A new consumer rights law is in force, but without a strong class-action ecosystem, not much may change
While the Consumer Protection Act 1986 guaranteed protection of the rights of consumers, it was not equipped to deal with digital-age problems, where e-commerce and direct sellers get away with infractions. However, the government introduced a new Bill last year that created a regulator—the previous consumer protection law had no regulator—to secure consumers’ rights. The new law comes into effect today, and one of the biggest changes is the right of a consumer to sue a company at the place of her residence and not where the company specifies. More important, the consumer can also request attendance/hearings via video conference, which will cut the cost of litigation. The Act also fixes liabilities on sellers for misleading advertisement and faulty product/service, and states that cases must be closed at the earliest.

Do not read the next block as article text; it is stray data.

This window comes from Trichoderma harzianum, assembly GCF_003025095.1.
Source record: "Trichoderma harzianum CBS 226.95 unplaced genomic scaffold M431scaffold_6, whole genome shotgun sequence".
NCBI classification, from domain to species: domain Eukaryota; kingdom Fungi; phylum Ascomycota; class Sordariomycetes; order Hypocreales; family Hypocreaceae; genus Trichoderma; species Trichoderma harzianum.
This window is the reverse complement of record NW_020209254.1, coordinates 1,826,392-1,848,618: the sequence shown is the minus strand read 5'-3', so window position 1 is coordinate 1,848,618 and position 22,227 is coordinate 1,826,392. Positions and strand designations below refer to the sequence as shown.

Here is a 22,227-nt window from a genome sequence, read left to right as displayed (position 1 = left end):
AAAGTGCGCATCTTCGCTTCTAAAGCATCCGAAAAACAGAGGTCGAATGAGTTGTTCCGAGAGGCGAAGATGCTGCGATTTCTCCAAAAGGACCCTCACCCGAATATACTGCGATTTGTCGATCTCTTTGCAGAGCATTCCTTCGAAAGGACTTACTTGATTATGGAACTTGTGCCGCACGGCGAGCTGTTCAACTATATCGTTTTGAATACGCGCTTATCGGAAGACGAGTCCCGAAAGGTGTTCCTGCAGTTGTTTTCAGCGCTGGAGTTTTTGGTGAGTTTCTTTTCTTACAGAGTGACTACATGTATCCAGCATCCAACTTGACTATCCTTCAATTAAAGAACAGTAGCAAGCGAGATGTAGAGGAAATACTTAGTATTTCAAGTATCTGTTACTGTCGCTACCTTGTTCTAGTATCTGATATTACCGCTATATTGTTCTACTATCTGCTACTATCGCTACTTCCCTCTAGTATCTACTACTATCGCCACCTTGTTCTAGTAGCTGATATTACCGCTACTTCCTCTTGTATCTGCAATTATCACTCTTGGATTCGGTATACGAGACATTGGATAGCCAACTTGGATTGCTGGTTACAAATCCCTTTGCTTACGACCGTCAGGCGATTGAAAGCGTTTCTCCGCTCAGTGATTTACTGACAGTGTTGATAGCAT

The government is still to address some challenges, and the Economic Times reports that e-commerce rules will take a week or two to be notified. Despite several attempts by courts to give a verdict within 15 days of the hearing, cases have dragged on for outrageous lengths of time. Without a strong tort law ecosystem, the consumer will likely not get a fair deal. Class action will make a stronger case for the court to impose a pinching penalty on errant firms, which would then perhaps ensure that the consumer is not taken for granted. Else, a mere change in law will mean little.